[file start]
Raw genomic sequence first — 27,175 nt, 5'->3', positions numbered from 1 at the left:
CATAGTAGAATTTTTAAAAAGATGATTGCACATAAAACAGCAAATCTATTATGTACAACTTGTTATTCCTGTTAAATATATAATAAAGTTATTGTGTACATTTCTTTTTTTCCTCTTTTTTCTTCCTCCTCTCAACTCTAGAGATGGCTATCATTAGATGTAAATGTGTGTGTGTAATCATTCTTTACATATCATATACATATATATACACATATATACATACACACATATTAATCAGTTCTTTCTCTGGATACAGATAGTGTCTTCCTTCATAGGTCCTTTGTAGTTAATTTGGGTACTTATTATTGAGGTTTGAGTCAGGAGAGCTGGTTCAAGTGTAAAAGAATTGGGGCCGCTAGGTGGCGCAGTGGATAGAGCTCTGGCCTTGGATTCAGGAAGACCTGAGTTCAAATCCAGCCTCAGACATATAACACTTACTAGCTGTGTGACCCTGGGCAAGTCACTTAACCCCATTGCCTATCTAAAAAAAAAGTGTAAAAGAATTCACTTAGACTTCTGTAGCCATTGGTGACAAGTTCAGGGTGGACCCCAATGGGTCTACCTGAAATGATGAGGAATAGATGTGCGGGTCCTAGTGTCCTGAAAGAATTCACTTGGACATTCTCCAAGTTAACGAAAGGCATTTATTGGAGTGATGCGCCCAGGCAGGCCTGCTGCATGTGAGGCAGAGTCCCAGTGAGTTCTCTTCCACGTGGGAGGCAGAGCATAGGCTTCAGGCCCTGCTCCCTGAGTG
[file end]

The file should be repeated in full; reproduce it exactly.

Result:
Raw genomic sequence first — 27,175 nt, 5'->3', positions numbered from 1 at the left:
CATAGTAGAATTTTTAAAAAGATGATTGCACATAAAACAGCAAATCTATTATGTACAACTTGTTATTCCTGTTAAATATATAATAAAGTTATTGTGTACATTTCTTTTTTTCCTCTTTTTTCTTCCTCCTCTCAACTCTAGAGATGGCTATCATTAGATGTAAATGTGTGTGTGTAATCATTCTTTACATATCATATACATATATATACACATATATACATACACACATATTAATCAGTTCTTTCTCTGGATACAGATAGTGTCTTCCTTCATAGGTCCTTTGTAGTTAATTTGGGTACTTATTATTGAGGTTTGAGTCAGGAGAGCTGGTTCAAGTGTAAAAGAATTGGGGCCGCTAGGTGGCGCAGTGGATAGAGCTCTGGCCTTGGATTCAGGAAGACCTGAGTTCAAATCCAGCCTCAGACATATAACACTTACTAGCTGTGTGACCCTGGGCAAGTCACTTAACCCCATTGCCTATCTAAAAAAAAAGTGTAAAAGAATTCACTTAGACTTCTGTAGCCATTGGTGACAAGTTCAGGGTGGACCCCAATGGGTCTACCTGAAATGATGAGGAATAGATGTGCGGGTCCTAGTGTCCTGAAAGAATTCACTTGGACATTCTCCAAGTTAACGAAAGGCATTTATTGGAGTGATGCGCCCAGGCAGGCCTGCTGCATGTGAGGCAGAGTCCCAGTGAGTTCTCTTCCACGTGGGAGGCAGAGCATAGGCTTCAGGCCCTGCTCCCTGAGTG